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Lake Victoria travel remains risky as safety takes a back seat

An overloaded boat ferries passengers with no safety jackets from Usenge mainland to Mageta Island. Residents are calling on relevant authorities to provide better and safer means of transport. [Collins Oduor, Standard]

A boat trip from Homa Bay pier to Godhe island reveals the grim dangers that continue to dominate lake travel as rogue operators and unruly passengers risk their lives in the treacherous journey.

Inside the overloaded boats is all manner of goods including livestock while at the centre of the boat, passengers have to continuously remove water seeping into the boat using small containers to prevent it from capsizing.

The journey itself sends shivers in first-timers and the condition of the boats does not inspire hope. Most boats are in a dilapidated state while only a few have life jackets.

Some passengers who also claim the life jackets are infested with bedbugs defy calls by operators to wear the safety vests which are stacked in sacks.

Despite worrying statistics of frequent deaths and accidents that continue to cast a dark cloud on Lake Victoria’s maritime transport, residents and boat operators still fail to take precautions and appear oblivious of the dangers they are exposing themselves to.

A number of operators told The Sunday Standard that the lack of proper passenger transport channels in the region has made it difficult for the few operators to enforce safety rules.

Francis Obengo, a boat operator in Homa Bay says they have been forced on several occasions to force some passengers out after boarding the boats while drunk.

“It is true we have a problem with maintaining safety but we are trying our best. In some cases, some passengers blatantly refuse to wear life jackets,” said Obengo.

He claimed that at times they are forced to overload passengers to escape strong tides in the lake.

“Most of the islands in the region including Mfangano are accessible when waters are calm. When there are strong waves, especially in the evening, it is not easy to travel safely,” he explains.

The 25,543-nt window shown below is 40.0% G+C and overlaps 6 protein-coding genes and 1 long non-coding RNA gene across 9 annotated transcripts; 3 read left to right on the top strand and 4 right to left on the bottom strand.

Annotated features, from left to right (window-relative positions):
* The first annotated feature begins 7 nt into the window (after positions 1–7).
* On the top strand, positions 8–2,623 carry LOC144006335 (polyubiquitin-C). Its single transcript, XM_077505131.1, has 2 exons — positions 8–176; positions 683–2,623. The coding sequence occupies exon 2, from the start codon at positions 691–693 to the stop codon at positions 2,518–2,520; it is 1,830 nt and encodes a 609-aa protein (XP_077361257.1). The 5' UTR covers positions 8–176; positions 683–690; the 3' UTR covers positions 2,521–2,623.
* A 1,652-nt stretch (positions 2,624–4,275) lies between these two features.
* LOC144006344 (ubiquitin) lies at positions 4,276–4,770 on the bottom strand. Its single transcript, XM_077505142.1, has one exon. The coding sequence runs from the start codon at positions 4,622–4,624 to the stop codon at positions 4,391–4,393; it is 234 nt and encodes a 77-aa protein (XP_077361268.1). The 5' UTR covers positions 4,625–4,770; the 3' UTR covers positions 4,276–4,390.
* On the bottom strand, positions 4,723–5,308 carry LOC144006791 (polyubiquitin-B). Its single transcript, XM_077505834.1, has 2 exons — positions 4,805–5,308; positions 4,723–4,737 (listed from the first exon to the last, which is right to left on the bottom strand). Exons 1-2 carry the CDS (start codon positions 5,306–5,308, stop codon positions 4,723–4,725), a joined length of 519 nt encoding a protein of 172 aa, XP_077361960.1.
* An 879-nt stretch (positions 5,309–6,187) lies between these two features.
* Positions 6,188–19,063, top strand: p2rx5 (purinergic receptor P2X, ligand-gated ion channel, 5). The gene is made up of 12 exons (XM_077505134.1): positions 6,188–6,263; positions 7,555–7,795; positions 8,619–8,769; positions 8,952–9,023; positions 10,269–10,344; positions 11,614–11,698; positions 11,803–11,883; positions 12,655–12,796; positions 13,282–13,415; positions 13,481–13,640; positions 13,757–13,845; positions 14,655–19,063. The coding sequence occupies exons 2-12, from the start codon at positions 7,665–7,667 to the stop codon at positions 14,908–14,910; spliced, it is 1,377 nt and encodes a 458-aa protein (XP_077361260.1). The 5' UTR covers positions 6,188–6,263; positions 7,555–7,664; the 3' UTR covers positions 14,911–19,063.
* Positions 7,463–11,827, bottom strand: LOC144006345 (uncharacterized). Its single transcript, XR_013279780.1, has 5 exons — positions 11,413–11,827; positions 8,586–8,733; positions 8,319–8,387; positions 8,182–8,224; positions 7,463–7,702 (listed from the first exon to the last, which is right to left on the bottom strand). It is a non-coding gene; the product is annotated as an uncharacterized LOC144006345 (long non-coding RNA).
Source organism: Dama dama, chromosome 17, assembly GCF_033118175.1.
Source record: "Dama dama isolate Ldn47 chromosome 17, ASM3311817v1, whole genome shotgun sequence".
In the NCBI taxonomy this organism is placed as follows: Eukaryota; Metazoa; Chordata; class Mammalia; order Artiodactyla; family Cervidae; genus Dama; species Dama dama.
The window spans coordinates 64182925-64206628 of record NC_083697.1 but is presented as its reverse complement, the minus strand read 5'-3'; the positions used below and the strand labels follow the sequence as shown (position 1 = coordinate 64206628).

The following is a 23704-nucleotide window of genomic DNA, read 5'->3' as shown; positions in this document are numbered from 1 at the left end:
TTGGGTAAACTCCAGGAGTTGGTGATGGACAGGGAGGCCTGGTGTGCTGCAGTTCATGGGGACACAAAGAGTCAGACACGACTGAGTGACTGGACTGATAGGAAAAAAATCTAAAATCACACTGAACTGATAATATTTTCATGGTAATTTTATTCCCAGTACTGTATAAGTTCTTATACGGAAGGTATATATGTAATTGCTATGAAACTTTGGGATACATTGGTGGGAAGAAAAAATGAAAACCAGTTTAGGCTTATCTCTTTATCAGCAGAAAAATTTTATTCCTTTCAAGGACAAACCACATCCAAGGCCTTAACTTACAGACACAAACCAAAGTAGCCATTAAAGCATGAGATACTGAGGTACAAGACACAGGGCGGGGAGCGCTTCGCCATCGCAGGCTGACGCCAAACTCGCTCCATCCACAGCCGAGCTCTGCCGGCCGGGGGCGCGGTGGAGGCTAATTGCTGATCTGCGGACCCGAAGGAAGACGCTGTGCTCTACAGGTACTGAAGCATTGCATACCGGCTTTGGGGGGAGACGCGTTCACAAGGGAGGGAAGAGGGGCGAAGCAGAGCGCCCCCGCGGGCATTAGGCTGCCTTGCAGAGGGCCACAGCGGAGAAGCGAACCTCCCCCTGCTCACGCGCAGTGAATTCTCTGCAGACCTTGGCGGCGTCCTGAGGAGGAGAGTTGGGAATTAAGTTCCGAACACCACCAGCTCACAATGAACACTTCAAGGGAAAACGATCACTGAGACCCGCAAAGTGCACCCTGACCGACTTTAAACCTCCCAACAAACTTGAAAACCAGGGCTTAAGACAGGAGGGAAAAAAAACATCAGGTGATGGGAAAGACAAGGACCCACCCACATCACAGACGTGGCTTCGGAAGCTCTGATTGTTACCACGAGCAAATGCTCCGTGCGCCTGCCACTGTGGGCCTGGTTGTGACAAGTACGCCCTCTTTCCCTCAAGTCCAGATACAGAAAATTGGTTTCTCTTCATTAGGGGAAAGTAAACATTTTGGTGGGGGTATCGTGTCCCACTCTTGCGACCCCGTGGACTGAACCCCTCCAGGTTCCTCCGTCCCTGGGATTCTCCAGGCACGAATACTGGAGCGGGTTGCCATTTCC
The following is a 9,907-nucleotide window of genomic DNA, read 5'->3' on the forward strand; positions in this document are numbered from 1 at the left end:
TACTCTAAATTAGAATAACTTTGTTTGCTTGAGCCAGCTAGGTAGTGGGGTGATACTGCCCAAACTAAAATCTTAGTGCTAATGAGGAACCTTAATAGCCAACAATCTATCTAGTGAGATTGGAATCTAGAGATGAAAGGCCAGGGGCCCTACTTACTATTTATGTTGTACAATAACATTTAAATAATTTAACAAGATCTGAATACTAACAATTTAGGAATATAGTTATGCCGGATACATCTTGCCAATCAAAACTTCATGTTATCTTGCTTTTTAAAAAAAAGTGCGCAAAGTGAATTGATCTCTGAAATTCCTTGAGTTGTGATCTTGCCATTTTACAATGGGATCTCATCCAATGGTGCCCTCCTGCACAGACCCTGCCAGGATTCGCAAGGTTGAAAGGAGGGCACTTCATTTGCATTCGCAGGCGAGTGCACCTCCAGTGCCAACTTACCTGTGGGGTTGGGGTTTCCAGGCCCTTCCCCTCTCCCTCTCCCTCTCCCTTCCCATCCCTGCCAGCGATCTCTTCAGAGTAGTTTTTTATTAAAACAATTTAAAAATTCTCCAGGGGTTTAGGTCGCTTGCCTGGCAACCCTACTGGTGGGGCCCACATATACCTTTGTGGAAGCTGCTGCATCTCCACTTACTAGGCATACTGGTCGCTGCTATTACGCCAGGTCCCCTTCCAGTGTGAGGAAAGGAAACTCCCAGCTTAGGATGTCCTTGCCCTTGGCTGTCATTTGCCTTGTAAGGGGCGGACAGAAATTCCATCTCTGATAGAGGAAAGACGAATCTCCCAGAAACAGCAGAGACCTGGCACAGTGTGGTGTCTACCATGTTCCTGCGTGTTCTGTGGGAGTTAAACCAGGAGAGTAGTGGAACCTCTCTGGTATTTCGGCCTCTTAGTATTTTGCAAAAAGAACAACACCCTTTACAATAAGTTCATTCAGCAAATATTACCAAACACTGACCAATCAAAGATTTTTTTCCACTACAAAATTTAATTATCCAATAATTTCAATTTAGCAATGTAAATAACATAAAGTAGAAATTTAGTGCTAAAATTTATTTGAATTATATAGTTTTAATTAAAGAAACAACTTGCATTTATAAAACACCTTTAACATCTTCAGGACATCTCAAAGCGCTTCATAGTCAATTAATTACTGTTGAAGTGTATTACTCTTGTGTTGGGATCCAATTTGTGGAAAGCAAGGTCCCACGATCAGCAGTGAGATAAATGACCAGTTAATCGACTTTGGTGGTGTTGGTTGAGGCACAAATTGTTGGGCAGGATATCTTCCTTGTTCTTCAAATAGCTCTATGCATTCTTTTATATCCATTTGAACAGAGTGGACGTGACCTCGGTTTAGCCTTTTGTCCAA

A similar experience is also reported in Siaya where passengers have been forced to share boats with livestock when accessing Mageta and Sifu islands. The boats have designated times with the last one normally leaving Usenge beach at 6pm. 

This means that most boats have to overload especially when there is a burial ceremony on the mainland.

“Whenever there is a burial, several people require boat services and that is why it is hard to accommodate all of them and provide them with life jackets,” said Maurice Okello.

This comes even as the region continues to register a high number of accidents involving both fishing and passenger boats.

In Migori County, 14 accidents have happened this year alone with some leading to the loss of lives. Four people died after they drowned.

In April, one person from Senye Sumba area in Muhuru Bay died and has never been found after he fell off a boat.

Early this month, two people from Got Kachola area died in the lake and only one was found. This was after their boat capsized.

"We are going on with the search for the one who has not been found," Julius Odhiambo, the Migori Beach Management Unit (BMU) chairperson told The Sunday Standard.

Odhiambo says those who survived the accidents were wearing life jackets.

He said as BMU leadership, they have been urging fishermen and boat riders to put on life jackets whenever they are on the lake.

"Sometimes when the weather is warm and sunny, they remove life jackets not knowing that they are risking their lives," Odhiambo adds.

County Commissioner Meru Mwangi has asked boat riders and fishermen to take safety precautions when sailing in the lake.

"We are asking everyone to comply with safety measures while on the lake like wearing life jackets, and ensure boats are in good condition," Mwangi said.

He warned those sailing in the lake without adhering to the law saying such individuals would be arrested and charged.

Authorities are putting efforts to ensure compliance with safety measures in Lake Victoria despite some challenges impeding the process.

It is required that every boat providing transport services on the lake is in a good condition. Passengers travelling in the boats are also required to put on life-saving jackets.

But failure to adhere to safety measures continues to cost lives in the lake.

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